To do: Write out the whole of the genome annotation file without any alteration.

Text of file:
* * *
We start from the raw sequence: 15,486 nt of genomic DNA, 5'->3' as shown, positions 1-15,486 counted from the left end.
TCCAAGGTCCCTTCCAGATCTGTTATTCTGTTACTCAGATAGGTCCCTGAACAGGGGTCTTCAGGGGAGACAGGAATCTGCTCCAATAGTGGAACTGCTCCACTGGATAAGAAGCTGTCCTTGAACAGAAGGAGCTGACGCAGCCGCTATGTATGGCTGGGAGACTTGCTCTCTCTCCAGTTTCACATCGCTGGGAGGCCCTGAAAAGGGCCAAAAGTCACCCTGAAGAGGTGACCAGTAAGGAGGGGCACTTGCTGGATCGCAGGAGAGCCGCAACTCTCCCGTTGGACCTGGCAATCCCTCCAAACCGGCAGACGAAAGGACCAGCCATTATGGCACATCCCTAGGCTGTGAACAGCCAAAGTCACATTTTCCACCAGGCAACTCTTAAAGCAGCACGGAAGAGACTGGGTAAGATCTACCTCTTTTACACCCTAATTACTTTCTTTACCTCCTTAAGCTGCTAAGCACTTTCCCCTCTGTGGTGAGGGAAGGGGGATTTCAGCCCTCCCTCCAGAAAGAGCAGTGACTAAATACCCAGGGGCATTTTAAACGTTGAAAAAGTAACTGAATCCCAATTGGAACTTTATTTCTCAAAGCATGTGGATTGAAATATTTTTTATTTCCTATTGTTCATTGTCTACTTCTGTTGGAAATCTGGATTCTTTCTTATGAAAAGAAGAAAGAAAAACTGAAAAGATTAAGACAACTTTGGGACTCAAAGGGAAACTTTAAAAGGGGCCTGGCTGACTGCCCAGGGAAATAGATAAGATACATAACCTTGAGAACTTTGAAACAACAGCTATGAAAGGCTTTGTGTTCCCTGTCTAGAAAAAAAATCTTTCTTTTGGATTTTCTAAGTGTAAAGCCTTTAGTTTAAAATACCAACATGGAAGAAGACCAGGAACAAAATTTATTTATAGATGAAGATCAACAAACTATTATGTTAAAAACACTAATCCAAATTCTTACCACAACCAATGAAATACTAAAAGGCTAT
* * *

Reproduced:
We start from the raw sequence: 15,486 nt of genomic DNA, 5'->3' as shown, positions 1-15,486 counted from the left end.
TCCAAGGTCCCTTCCAGATCTGTTATTCTGTTACTCAGATAGGTCCCTGAACAGGGGTCTTCAGGGGAGACAGGAATCTGCTCCAATAGTGGAACTGCTCCACTGGATAAGAAGCTGTCCTTGAACAGAAGGAGCTGACGCAGCCGCTATGTATGGCTGGGAGACTTGCTCTCTCTCCAGTTTCACATCGCTGGGAGGCCCTGAAAAGGGCCAAAAGTCACCCTGAAGAGGTGACCAGTAAGGAGGGGCACTTGCTGGATCGCAGGAGAGCCGCAACTCTCCCGTTGGACCTGGCAATCCCTCCAAACCGGCAGACGAAAGGACCAGCCATTATGGCACATCCCTAGGCTGTGAACAGCCAAAGTCACATTTTCCACCAGGCAACTCTTAAAGCAGCACGGAAGAGACTGGGTAAGATCTACCTCTTTTACACCCTAATTACTTTCTTTACCTCCTTAAGCTGCTAAGCACTTTCCCCTCTGTGGTGAGGGAAGGGGGATTTCAGCCCTCCCTCCAGAAAGAGCAGTGACTAAATACCCAGGGGCATTTTAAACGTTGAAAAAGTAACTGAATCCCAATTGGAACTTTATTTCTCAAAGCATGTGGATTGAAATATTTTTTATTTCCTATTGTTCATTGTCTACTTCTGTTGGAAATCTGGATTCTTTCTTATGAAAAGAAGAAAGAAAAACTGAAAAGATTAAGACAACTTTGGGACTCAAAGGGAAACTTTAAAAGGGGCCTGGCTGACTGCCCAGGGAAATAGATAAGATACATAACCTTGAGAACTTTGAAACAACAGCTATGAAAGGCTTTGTGTTCCCTGTCTAGAAAAAAAATCTTTCTTTTGGATTTTCTAAGTGTAAAGCCTTTAGTTTAAAATACCAACATGGAAGAAGACCAGGAACAAAATTTATTTATAGATGAAGATCAACAAACTATTATGTTAAAAACACTAATCCAAATTCTTACCACAACCAATGAAATACTAAAAGGCTAT